Quite often I solve problems related to getting a lot of information that I need on webpages by opening the browser on the developer mode, clicking around the page (or doing it automatically with javascript), and downloading parts of the webpage with small javascript scripts on the console. That works fine, but I'd like to learn how to do it in a more automated way. I know that Google Chrome has this command-line tool for doing some headless operations and that they even have a node.js library for doing this kind of stuff... But also, I know there're other options, like emacs that also has some automating functionalities for getting information on webpages. I'm willing to dedicate the time learning the details of a tool like this, but I'd like to have a perspective of my options. The Google Chrome solution seems like the obvious solution for me... But I don't know if I'm missing easier ways to achieve this goal.

Functionalities that I need:

  • Allow me to navigate the web in an automated way.
  • Allow me to filter classes and ids that exist on the page, and click around to change the initial state of the page.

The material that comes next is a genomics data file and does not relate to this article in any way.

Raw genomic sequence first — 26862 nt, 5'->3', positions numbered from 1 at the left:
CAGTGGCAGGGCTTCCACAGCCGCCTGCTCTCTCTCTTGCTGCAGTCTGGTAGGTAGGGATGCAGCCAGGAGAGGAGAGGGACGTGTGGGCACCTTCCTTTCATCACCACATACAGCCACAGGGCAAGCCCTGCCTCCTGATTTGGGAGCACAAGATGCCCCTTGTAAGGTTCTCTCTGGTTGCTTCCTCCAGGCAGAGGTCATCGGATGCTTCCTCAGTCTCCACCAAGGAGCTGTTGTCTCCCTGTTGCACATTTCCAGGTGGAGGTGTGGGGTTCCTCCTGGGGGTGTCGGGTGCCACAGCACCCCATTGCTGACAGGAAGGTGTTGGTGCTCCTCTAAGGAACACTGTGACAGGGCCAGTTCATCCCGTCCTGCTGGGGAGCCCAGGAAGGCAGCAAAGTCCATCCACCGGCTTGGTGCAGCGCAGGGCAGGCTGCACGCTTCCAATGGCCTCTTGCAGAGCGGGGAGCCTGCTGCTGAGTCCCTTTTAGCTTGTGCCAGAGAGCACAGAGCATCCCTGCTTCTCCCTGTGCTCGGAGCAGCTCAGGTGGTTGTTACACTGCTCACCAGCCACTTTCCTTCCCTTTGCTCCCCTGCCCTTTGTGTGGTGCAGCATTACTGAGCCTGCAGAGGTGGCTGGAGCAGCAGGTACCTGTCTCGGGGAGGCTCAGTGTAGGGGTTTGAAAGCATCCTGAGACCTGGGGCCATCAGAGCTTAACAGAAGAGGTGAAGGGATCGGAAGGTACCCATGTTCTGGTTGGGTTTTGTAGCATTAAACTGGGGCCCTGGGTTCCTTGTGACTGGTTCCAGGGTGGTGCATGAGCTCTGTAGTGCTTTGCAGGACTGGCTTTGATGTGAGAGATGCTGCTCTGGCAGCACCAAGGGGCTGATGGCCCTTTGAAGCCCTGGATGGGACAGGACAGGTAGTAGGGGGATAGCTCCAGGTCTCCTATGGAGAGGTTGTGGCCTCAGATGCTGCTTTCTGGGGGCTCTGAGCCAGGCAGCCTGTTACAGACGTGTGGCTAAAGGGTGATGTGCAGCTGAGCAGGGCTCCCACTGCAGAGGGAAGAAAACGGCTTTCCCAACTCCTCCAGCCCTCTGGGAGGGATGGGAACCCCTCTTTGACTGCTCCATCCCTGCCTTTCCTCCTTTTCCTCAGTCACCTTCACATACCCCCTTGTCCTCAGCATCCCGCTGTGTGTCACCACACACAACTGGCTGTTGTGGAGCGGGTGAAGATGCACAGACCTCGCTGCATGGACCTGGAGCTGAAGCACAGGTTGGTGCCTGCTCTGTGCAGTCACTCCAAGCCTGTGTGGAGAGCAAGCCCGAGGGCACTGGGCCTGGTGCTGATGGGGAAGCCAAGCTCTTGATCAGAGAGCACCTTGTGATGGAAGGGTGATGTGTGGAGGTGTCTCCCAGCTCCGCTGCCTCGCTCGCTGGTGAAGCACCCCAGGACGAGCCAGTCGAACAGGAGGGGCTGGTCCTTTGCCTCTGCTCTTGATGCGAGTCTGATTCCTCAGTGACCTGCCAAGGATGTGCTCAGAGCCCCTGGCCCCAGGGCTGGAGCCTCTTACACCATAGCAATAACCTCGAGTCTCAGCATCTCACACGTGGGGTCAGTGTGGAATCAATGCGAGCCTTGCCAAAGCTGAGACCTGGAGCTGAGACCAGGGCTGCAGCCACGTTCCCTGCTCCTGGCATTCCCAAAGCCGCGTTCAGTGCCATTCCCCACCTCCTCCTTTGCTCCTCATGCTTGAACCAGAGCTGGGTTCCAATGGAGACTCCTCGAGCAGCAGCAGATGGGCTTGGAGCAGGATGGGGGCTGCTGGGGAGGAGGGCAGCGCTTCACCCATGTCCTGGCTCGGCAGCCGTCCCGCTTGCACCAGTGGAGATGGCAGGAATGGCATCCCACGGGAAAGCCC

• Save specific parts of the HTML inside a variable or concatenate them on files (an entire div class for example, just so I can filter it properly later using different tools that are not related to this question)
  • Allow me to do all the points above in a headless mode, just so I can also analyze the data collected in a process with a programming language and tools of my choice

Are there tools that easily can do these four points? I'm ok if I end up using some very old command-line tool like a terminal browser. The main issue is modifying the state of the webpage by clicking around on ids and downloading parts of its HTML...


What you are looking for is called automated webpage test framework, take a look at selenium (Java, Python, Ruby & C++) and puppet (only Node.js?).

What's more, userscript is a lighter option, but with far less functions: you can only use JavaScript.

Update: I saw a new one called Playwright from Microsoft, cross-platform.

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    Thanks, I didn't know this term and tools. After searching for selenium on StackOverflow, I found this question that is useful as a reference for this kind of functionalities too. – raylight Apr 27 at 14:41
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    @raylight Glad to hear that! What's more, selenium is actually a wrapper for browser drivers (e.g. that Chrome link you mentioned), and it's easier to use. I personally use selenium to automation work very much, and I pretty like it! – user26742873 Apr 27 at 15:54

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